Eg. when a question says 3 .3. DETAILS OF ANY HAZARDOUS SUBSTANCES PRESENT: does that mean any hazardous substances present in the building as a whole or in the communal areas?

thanks

cam 

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It is unlikely to find  ANY HAZARDOUS SUBSTANCES  in your situation, in the building as a whole or in the communal areas that section is more for commercial premises like factories. The use of template to record your FRA are designed for all types of premises and for your situation most questions will be irrelevant, so delete them. Study HOUSING – FIRE SAFETY Guidance on fire safety provisions for certain types of existing housing if you feel it is necessary to record you FRA.

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Guest H & S risk survey

Hi - I live in a block of six flats - all the surrounding blocks are managed by the same management company.   I have received an Invoice for £60.00 towards the cost of the 'Health and Safety, fire risk and asbestos' survey.  I have asked for a copy of the survey and Invoice for £360 (6 x £60) relating to my block only.  Does this sum seem excessive?   Should they notify us in advance that the survey is to carried out?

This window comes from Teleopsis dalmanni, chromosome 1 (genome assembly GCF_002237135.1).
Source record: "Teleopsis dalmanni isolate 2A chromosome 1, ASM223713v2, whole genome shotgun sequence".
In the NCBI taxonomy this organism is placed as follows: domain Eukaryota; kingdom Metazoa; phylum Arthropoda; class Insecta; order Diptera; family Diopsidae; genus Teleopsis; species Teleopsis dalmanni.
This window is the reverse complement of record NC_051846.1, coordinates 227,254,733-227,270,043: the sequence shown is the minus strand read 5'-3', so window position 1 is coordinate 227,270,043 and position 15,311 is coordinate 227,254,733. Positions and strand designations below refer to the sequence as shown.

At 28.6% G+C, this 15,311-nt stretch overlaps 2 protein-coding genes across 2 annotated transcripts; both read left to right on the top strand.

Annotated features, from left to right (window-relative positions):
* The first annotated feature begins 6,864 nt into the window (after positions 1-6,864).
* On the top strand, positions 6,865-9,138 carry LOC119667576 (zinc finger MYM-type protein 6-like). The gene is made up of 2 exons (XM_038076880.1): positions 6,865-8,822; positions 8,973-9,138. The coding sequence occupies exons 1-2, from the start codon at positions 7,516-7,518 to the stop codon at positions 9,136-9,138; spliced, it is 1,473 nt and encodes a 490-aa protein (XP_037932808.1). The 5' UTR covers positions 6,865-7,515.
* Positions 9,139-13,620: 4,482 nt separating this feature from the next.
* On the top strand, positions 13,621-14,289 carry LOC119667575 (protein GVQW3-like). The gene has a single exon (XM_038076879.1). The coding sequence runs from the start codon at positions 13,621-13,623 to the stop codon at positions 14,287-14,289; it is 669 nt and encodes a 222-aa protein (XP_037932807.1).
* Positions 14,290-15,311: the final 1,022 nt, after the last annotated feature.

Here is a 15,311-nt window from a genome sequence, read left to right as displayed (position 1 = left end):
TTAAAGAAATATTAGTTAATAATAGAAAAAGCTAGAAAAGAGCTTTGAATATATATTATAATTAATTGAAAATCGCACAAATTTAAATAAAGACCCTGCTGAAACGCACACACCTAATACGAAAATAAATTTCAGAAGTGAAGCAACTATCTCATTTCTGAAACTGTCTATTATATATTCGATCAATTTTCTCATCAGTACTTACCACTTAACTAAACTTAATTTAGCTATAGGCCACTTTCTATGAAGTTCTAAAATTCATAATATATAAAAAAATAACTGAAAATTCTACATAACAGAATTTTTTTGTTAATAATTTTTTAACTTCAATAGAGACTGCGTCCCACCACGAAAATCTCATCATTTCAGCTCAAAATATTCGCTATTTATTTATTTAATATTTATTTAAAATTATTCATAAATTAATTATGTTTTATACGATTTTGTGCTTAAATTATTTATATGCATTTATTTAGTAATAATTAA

Thanks

K

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  • 3 weeks later...
Guest JP dev

We own our flat along with another Cpl who also own theirs,The other 3 are rentals over 2 floors The council has decided and informed the landlord who owns these flats  that the flats should have a hardwired smoke detectors and lighting system  to all flats, We have our own portable ones and these incorporate safety lights as well, also to upgrade our front door to a self closing fire door,  Do we as private owners have to follow these demands and also be hardwired into this system at the councils demands or will this demand not incorporate us as private owners, And only mean his rental properties